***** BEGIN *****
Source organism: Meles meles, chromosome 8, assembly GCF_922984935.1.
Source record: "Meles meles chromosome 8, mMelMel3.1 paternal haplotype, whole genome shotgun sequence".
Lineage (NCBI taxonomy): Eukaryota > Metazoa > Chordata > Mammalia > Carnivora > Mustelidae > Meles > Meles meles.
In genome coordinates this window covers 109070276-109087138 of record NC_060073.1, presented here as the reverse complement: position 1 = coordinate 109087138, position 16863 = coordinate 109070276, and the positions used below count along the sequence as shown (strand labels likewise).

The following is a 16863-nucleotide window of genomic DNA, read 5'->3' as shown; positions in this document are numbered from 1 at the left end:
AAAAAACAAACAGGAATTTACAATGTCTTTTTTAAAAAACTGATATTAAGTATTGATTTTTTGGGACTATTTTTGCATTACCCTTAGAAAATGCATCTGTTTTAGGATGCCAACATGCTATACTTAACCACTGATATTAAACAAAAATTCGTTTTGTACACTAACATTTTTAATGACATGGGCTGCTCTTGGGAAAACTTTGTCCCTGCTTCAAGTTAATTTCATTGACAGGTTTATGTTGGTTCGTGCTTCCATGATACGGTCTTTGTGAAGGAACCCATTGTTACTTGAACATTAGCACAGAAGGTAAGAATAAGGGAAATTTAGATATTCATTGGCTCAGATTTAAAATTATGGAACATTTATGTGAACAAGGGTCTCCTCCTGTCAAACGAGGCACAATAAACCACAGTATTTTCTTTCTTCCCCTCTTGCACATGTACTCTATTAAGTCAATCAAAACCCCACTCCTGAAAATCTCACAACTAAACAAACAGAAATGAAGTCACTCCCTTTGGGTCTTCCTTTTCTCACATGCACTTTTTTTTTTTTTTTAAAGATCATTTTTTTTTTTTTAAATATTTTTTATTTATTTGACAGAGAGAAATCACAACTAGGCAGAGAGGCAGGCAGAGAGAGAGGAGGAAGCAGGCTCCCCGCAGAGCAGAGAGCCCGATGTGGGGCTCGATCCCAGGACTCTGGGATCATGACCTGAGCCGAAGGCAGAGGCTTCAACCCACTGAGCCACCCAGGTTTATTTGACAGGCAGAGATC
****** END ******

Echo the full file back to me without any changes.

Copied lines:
Source organism: Meles meles, chromosome 8, assembly GCF_922984935.1.
Source record: "Meles meles chromosome 8, mMelMel3.1 paternal haplotype, whole genome shotgun sequence".
Lineage (NCBI taxonomy): Eukaryota > Metazoa > Chordata > Mammalia > Carnivora > Mustelidae > Meles > Meles meles.
In genome coordinates this window covers 109070276-109087138 of record NC_060073.1, presented here as the reverse complement: position 1 = coordinate 109087138, position 16863 = coordinate 109070276, and the positions used below count along the sequence as shown (strand labels likewise).

The following is a 16863-nucleotide window of genomic DNA, read 5'->3' as shown; positions in this document are numbered from 1 at the left end:
AAAAAACAAACAGGAATTTACAATGTCTTTTTTAAAAAACTGATATTAAGTATTGATTTTTTGGGACTATTTTTGCATTACCCTTAGAAAATGCATCTGTTTTAGGATGCCAACATGCTATACTTAACCACTGATATTAAACAAAAATTCGTTTTGTACACTAACATTTTTAATGACATGGGCTGCTCTTGGGAAAACTTTGTCCCTGCTTCAAGTTAATTTCATTGACAGGTTTATGTTGGTTCGTGCTTCCATGATACGGTCTTTGTGAAGGAACCCATTGTTACTTGAACATTAGCACAGAAGGTAAGAATAAGGGAAATTTAGATATTCATTGGCTCAGATTTAAAATTATGGAACATTTATGTGAACAAGGGTCTCCTCCTGTCAAACGAGGCACAATAAACCACAGTATTTTCTTTCTTCCCCTCTTGCACATGTACTCTATTAAGTCAATCAAAACCCCACTCCTGAAAATCTCACAACTAAACAAACAGAAATGAAGTCACTCCCTTTGGGTCTTCCTTTTCTCACATGCACTTTTTTTTTTTTTTTAAAGATCATTTTTTTTTTTTTAAATATTTTTTATTTATTTGACAGAGAGAAATCACAACTAGGCAGAGAGGCAGGCAGAGAGAGAGGAGGAAGCAGGCTCCCCGCAGAGCAGAGAGCCCGATGTGGGGCTCGATCCCAGGACTCTGGGATCATGACCTGAGCCGAAGGCAGAGGCTTCAACCCACTGAGCCACCCAGGTTTATTTGACAGGCAGAGATC